41. For quarterly or monthly reviews: Lauds / Learnings / Looking forward
Lauds: What has gone really well this year that we might celebrate?
What has been learned in the process?
What didn’t go as well or might have been done differently?
How do we “take stock” of where things are now compared to where we thought they might be?
What are you most excited about in this next year? What concerns you most?
What changes, if any, would you suggest in your functions?
What ongoing professional development will help you to grow in your current job and for your future?
How can I be of most help to you and your work?
When you think about your work in the year ahead, what specific goals will guide you?
Questions for difficult conversations
42. Follow this three-step process:
Step 1: Here is how I feel.
Step 2: Here is what I need.
Step 3: What do you need?
43. Giraffe language and non-violent communication:
Questions for career conversations
Goal: What do you want? Establish what the team member really wants to achieve with their career.
Reality: What’s happening now? Establish the team member’s understanding of their current role and skills.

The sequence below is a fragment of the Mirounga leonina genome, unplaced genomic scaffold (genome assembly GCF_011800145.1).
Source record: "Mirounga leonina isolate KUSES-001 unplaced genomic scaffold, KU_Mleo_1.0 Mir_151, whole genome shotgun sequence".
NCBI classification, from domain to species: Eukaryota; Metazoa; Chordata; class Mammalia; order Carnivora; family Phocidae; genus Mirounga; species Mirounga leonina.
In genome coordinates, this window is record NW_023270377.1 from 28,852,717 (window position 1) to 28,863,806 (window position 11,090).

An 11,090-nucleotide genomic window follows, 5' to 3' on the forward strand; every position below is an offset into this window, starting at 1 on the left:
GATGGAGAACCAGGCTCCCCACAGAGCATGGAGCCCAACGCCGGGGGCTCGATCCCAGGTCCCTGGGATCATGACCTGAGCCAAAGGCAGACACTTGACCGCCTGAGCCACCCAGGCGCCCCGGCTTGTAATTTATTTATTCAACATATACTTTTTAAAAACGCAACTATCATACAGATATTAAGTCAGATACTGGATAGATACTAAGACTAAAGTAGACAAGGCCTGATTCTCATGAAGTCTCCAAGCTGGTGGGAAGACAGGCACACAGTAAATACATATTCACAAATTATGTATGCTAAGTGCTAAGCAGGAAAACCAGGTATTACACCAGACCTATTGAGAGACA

Options: What could you do? Generate multiple options for closing the gap from goal to reality.
Will: What will you do? Identify achievable steps to move from reality to goal.
Questions to ask about how a new thing is going
45. The product-market fit question. A good result to aim for is that 40 percent or more would be very disappointed to see it go away.
How would you feel if we were to no longer have this thing: very disappointed, somewhat disappointed, or not disappointed?
Example: How would you feel if we were to no longer have Slack-free Fridays?
46. The NPS question
On a scale of 1-10, how likely are you to recommend this thing to someone?
Example: How likely are you to recommend our offsite experience to someone?
Questions to measure the strength of your workplace
47. The Gallup Q12 survey
Do you know what is expected of you at work?
Do you have the materials and equipment to do your work right?